Half of all high school seniors have no idea how much money they'll need to borrow to pay for college, a new survey from the Credit Union National Association has found.

The survey asked 847 students ages 17 and 18 via the Internet if they were planning to take out student loans, and if so, how much they expected their total debt to be upon graduating from college.

Half of respondents said they didn't know how much they would owe. Of those who did have an idea about their expected debt load, 22 percent expected to owe between $11,000 to $50,000, and 15 percent expected to take on $10,000 in debt or less.

The class of 2011 came out of school with an average student debt load of $26,600, according to the Project on Student Debt.

The survey also found that the majority of students -- 60 percent -- didn't know how many loans they'd need to take out to pay for their education. Only 13 percent believed they'd be able to graduate with a single loan, while 25 percent of respondents thought they'd need to take out two or more. A large majority of students, 83 percent, said they didn't now the rates they'd be expected to pay on their loans.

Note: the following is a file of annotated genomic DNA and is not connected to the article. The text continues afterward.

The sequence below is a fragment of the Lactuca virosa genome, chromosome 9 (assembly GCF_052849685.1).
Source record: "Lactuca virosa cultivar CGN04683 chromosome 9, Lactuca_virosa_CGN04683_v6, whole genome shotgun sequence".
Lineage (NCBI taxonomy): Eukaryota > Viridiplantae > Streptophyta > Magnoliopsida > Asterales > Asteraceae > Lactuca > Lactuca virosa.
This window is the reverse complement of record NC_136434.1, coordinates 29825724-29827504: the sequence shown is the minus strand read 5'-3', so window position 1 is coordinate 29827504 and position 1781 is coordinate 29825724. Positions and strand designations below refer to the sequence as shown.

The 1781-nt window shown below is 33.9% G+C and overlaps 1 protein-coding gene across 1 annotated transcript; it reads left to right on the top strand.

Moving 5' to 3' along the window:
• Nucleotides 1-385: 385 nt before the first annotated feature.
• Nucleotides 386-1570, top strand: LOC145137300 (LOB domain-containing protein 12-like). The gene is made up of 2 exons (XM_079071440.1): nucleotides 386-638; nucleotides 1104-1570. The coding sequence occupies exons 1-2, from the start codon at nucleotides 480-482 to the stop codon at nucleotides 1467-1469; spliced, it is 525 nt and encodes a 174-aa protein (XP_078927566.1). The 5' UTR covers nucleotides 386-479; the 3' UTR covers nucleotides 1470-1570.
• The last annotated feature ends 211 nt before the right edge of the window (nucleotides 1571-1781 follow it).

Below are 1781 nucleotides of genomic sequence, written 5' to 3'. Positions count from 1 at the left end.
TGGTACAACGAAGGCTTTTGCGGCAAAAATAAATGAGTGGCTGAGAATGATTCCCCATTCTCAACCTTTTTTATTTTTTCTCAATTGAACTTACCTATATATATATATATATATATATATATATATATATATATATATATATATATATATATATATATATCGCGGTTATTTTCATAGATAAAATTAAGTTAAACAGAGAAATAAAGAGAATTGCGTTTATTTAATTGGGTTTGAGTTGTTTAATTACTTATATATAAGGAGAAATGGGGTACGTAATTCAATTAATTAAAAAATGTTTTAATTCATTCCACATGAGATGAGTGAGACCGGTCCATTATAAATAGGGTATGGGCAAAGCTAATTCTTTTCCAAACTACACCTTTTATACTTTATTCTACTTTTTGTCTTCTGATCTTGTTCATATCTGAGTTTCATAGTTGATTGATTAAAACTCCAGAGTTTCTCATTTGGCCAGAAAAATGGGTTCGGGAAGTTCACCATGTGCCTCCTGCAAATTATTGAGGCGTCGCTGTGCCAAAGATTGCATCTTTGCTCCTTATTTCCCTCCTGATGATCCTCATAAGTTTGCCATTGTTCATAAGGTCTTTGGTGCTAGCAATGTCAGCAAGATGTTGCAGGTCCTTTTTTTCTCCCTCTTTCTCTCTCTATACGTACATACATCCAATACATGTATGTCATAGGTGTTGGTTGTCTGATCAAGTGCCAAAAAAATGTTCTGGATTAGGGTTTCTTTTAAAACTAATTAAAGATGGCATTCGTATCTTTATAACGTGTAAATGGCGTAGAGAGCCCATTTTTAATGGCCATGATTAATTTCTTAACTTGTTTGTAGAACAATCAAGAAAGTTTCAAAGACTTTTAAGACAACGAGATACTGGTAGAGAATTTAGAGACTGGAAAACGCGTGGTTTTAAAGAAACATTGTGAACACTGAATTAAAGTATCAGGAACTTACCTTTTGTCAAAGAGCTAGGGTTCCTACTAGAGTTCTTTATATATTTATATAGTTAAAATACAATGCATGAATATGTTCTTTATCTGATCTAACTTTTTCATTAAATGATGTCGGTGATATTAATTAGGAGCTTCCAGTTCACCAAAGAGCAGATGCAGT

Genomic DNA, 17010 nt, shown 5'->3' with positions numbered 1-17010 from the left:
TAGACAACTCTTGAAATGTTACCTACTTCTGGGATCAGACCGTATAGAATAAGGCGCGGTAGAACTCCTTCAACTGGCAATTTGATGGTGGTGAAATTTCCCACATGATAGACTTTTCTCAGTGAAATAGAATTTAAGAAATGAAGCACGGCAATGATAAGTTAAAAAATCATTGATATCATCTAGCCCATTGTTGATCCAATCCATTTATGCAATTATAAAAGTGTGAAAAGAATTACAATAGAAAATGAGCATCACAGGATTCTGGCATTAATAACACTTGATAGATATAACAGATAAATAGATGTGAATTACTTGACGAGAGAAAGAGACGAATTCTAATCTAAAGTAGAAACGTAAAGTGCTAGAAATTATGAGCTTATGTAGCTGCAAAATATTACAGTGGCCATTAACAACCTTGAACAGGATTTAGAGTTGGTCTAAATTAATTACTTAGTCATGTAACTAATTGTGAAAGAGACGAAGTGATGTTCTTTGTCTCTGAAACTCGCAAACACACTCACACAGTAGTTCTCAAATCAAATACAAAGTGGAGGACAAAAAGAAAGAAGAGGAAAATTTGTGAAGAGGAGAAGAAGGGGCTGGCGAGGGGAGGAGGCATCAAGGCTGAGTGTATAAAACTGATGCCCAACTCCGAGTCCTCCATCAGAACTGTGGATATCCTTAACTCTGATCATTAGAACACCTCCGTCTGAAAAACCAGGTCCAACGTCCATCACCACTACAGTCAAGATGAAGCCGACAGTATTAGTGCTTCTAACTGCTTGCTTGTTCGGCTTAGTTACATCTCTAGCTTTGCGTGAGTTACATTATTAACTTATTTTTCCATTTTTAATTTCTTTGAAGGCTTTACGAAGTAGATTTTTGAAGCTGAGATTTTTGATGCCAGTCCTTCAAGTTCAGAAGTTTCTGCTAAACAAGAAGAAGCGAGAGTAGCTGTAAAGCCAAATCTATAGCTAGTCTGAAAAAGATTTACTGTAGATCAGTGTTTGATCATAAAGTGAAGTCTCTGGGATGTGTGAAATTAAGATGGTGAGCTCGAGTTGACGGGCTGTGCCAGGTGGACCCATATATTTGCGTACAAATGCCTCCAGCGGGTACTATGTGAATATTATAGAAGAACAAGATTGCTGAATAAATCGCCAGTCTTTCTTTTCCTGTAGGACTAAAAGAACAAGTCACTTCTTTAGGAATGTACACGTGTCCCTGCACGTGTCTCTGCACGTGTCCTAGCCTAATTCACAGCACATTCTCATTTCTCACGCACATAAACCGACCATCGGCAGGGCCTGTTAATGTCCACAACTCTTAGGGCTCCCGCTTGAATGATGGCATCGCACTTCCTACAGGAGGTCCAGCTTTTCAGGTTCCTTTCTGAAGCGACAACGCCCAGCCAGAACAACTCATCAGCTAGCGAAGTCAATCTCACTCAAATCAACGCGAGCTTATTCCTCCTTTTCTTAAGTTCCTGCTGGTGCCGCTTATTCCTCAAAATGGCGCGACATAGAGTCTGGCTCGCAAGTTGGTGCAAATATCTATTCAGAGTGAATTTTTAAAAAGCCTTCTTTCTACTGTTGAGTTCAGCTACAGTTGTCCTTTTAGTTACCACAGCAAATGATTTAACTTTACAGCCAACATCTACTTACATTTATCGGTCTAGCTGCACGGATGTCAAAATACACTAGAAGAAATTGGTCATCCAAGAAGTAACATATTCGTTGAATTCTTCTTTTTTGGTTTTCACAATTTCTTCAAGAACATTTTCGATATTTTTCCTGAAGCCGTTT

Just one out of five respondents said their parents will pay for their tuition outright, suggesting borrowing is certainly the new norm. Last year, a Pew Research Center analysis found student debt had reached 1 in 5 households, a record number. A report from the Fair Isaac Corp. called the current student debt trends "simply unsustainable."

But students still think college will be worth it, with 70 percent of students polled by CUNA saying they are confident they will receive a high-paying job upon graduating. In the current economy, however, the reality is a bit more grim.

Recent college graduates faced an average unemployment rate of 8.8 percent from March 2012 through February 2013, according to the Economic Policy Institute, and an underemployment rate of 18.3 percent. A January report from the Center for College Affordability and Productivity found nearly half of all college graduates are working jobs that don't require a degree.

Also on HuffPost:

Loading Slideshow...
  • 1. New Hampshire - $ 32,440

    75% of students have debt

  • 2. Pennsylvania - $ 29,959

    70% of students have debt

  • 3. Minnesota - $ 29,793

    71% of students have debt.

  • 4. Rhode Island - $ 29,097

    69% of students have debt.

  • 5. Connecticut - $ 28,783

    64% of students have debt.

  • 6. Iowa - $ 28,753

    72% of students have debt.

  • 7. Ohio - $ 28,683

    68% of students have debt.

  • 8. Vermont - $ 28,273

    63% of students have debt.

  • 9. District of Columbia* - $ 28,241

    52% of students have debt. *Yes, we realize this technically isn't a state.

  • 10. New Jersey - $ 27,610

    64% of students have debt.

  • 11. Indiana - $ 27,500

    63% of students have debt.

  • 12. Michigan - $ 27,451

    62% of students have debt.

  • 13. North Dakota - $ 27,425

    83% of students have debt, which is the highest portion in the nation.

  • 14. Massachusetts - $ 27,181

    65% of students have debt.